For example, imagine a builder that builds a car with 4 sports wheels and 2 doors, a second one that builds everything with 4 normal wheels and 4 doors, and a third one that uses 2 doors and a big wheel. By calling the same set of steps, you get a sports car from the first builder, a normal family car from the second, and a Sport SUV from the third. However, this would only work if the client code that calls the building steps is able to interact with builders using a common interface. We are also able to escalate this by having another Manager class to manage the specific builder of the process of creating the car in the company.

How do we achieve it in iOS? There are multiple ways: we can construct in the form of a block, or we can achieve it by setting it within the builder constructor, or even calling it in a declarative way. How do these options differ from one another?

NOTE: All of the code below is not in full code and not executable as some unnecessary objects have been cut. This simply shows the core of the definition base on the use case. You can generate, modify or enhance this code to be more powerful as long as it still conforms to the Builder Pattern definition.

1.Declarative / by Function

{% c-block language="swift" %}
// This one is a SportCarBuilder for building a sport car
// We just need two properties of wheel and color that can be added and modified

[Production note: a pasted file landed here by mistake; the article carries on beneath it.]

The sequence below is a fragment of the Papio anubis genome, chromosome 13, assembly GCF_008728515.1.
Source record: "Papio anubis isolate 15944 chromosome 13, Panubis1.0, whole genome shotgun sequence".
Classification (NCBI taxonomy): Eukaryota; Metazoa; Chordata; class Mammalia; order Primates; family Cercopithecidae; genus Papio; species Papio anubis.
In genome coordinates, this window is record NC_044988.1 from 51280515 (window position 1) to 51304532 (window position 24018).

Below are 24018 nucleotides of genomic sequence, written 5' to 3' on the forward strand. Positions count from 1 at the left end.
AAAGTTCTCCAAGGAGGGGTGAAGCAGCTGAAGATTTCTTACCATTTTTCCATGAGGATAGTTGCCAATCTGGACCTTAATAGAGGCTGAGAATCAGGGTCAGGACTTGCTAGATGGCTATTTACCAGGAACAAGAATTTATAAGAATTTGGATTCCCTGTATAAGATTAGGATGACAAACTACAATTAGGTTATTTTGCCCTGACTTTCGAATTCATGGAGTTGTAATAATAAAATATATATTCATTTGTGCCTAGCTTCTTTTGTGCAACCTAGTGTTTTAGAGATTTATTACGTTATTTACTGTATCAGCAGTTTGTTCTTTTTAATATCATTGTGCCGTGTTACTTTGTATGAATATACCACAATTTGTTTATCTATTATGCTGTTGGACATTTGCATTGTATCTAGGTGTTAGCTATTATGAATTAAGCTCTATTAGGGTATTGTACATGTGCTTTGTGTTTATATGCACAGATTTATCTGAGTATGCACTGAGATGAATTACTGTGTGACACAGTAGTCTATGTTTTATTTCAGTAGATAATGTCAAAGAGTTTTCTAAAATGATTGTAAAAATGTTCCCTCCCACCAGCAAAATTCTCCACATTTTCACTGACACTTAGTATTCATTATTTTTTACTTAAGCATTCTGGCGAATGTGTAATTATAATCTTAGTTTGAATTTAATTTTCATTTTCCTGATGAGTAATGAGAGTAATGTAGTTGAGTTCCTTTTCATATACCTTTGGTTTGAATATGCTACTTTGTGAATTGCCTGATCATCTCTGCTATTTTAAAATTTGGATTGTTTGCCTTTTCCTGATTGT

// However for engine and door has been defined by SportCar class
final class SportCarBuilder {

   private var wheel: Wheel = Wheel(type: .racing(tyre20))
   private var color: Color = Color(.red)

   func withColor(color: UIColor) {
     self.color = Color(color)
   }

       func withWheel(type: WheelType) {
     self.wheel = Wheel(type: type)
   }

       func build() -> SportCar {
       return SportCar(wheel: wheel, color: color)
   }
}

// This one is a SportCar class that subclass of the Car base class
// Car base class has 4 properties, this class will initialize through the base class with designated parameters that we define for SportCar
final class SportCar: Car {
 init(wheel: Wheel, color: Color) {
   super.init(doors: Door(2), engine: Engine(V85000), wheel: wheel, color: color)
 }
}

// How to call :
let sportCar = SportCarBuilder()
               .withColor(color: .red)